This article has some great observations and sound bites, including the mention of a hospital promoting the lack of an EMR in their employee recruiting ad as a reason to work there.
Health IT is often touted by IT professionals (myself included) as necessary for the digitization, consolidation, aggregation, integration, access, and exchange of a patient’s information.
The article describes how the introduction of an anti-social third party—a computer with an EMR on it—affects the physician-patient relationship.
It also talks about the current state-of-the-art for user experience design within EMR systems.
In an example of a near fatal medical error involving an EMR, it mentions a phenomena often known as “alert fatigue”, whereby a system provides so many alerts, they become ignored (or disabled). IT professionals may have experienced this in poorly configured system monitoring solutions.
See this article for an more in depth explanation of the problem that caused the medical error.
In talking with organizations that are in the throws of EMR adoption, they are focused on data migration, interface development, pre-canned training, roll outs, organization redesign, and cost management. There is little time for reflection on user satisfaction or efficiency. Vendors trying to sell their solutions into one of these organizations often find it difficult, as resources are scarce and the motivation to add yet another system to manage/interface is low. Budget holders are reluctant to spend money on solutions if their pending EMR promises to have similar capabilities (even if this claim is yet unproven).
When I encounter an organization that is well past their EMR implementation, they are typically looking for ways to optimize their use of the EMR. This may involve configuration changes to the EMR or changes to their workflow, but often involves the use of add-on solutions to fill gaps, or “hacks” to provide alternatives to the user interfaces provided by the EMR to their users.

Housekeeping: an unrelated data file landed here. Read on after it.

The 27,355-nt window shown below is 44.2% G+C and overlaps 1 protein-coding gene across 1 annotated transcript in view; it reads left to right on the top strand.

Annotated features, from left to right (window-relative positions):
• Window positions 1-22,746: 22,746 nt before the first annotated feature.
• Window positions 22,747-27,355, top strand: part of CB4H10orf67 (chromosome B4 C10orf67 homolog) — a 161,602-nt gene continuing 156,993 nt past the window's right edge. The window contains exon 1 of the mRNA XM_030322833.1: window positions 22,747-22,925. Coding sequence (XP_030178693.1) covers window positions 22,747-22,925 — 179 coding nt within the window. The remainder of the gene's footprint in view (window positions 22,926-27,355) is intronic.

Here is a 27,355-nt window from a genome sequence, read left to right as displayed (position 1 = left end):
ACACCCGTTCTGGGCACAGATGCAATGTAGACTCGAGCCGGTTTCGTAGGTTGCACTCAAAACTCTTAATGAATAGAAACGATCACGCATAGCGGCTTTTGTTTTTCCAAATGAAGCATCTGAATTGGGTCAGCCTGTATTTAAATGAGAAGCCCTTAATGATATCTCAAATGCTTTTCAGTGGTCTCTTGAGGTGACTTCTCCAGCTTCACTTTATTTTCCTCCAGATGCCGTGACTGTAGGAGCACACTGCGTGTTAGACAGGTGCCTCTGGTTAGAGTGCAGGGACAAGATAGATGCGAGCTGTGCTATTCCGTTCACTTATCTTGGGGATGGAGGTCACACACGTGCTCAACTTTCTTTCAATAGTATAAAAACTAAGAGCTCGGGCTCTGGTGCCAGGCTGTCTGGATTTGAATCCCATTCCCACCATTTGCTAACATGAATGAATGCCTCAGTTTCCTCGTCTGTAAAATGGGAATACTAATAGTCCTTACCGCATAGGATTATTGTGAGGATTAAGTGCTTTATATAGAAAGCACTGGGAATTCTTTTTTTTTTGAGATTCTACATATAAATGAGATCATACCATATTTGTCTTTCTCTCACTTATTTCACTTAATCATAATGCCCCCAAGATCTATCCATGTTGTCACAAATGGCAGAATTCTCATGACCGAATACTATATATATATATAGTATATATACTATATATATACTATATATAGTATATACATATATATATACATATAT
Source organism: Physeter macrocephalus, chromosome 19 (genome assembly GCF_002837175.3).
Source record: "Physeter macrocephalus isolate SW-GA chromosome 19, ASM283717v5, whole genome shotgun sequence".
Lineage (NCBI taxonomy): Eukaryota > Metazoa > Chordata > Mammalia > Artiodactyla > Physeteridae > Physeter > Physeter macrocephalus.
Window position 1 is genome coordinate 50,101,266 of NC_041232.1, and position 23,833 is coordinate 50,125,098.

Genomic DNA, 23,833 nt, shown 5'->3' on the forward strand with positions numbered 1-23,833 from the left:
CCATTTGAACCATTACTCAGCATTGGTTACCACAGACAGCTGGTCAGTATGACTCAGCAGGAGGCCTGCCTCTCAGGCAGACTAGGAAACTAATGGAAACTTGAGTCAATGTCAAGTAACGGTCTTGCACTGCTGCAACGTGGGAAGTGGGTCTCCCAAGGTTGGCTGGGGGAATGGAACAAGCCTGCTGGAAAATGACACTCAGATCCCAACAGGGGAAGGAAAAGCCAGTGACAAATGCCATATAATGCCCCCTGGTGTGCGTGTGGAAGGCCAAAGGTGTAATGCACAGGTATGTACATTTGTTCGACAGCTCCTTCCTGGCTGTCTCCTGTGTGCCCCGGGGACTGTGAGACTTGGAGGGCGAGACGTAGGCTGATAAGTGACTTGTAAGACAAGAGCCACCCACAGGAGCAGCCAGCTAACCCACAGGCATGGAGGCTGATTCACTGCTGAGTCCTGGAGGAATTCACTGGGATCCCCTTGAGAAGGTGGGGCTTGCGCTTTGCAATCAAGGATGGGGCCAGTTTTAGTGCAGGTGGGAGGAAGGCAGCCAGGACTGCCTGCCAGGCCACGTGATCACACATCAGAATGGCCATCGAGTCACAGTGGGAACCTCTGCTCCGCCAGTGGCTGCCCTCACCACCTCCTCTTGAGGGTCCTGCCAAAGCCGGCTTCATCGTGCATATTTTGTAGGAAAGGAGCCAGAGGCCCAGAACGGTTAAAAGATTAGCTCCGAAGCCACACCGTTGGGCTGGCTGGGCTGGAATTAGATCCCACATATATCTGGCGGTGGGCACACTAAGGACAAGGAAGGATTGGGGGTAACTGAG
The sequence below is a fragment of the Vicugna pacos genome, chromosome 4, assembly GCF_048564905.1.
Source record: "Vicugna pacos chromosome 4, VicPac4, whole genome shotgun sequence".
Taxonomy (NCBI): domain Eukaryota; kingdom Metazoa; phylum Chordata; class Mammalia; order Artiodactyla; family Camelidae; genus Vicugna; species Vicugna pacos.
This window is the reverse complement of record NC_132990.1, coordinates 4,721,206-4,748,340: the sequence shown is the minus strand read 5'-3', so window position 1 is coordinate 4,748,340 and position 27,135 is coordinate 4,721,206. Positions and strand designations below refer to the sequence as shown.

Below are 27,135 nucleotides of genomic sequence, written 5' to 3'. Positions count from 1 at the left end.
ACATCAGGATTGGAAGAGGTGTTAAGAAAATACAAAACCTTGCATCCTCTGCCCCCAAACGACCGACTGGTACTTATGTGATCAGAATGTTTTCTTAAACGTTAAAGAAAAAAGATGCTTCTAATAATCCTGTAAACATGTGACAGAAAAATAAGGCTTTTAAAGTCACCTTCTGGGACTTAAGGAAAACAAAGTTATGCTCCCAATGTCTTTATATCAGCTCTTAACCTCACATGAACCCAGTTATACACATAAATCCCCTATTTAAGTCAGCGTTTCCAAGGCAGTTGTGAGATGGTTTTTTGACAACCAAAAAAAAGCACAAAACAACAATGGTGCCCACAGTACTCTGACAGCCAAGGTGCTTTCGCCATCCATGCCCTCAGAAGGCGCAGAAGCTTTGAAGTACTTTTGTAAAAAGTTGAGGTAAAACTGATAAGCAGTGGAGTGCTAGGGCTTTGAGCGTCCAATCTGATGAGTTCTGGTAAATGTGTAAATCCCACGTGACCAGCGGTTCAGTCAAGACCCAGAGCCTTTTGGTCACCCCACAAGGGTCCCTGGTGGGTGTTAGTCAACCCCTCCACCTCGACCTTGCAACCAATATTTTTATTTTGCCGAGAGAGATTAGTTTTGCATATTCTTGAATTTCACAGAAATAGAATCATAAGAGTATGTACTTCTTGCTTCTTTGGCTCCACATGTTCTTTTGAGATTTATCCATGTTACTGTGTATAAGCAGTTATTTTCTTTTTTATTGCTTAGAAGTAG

The above observation on how organizations differ based on where they are in their EMR adoption, makes me think about this excerpt from the article…
“In the 1990s, Erik Brynjolfsson, a management professor at M.I.T., described “the productivity paradox” of information technology, the lag between the adoption of technology and the realization of productivity gains. Unleashing the power of computerization depends on two keys, like a safe-deposit box: the technology itself, but also changes in the work force and culture.”
I think that where Brynjolfsson is recommending that both “keys” are considered and used in parallel—at least where EMRs are concerned—we are more often than not using them serially. First, get the EMR in as quickly as possible (to save costs and hopefully to reap the rewards promised sooner), and only after we better understand what we actually bought and have, start to figure out how to do it right.
There may be no better way, given that healthcare institutions can’t just stop and “reboot” themselves with a system and staff that is optimized. But, one can imagine that living and working in that period following an EMR implementation, and before the age of enlightened optimization, can be painful and frustrating (and even dangerous, as the article shows).
So, maybe promoting the lack of an EMR may attract those people tired or afraid of the post-EMR, pre-optimization period, as there they can be happy. For a while.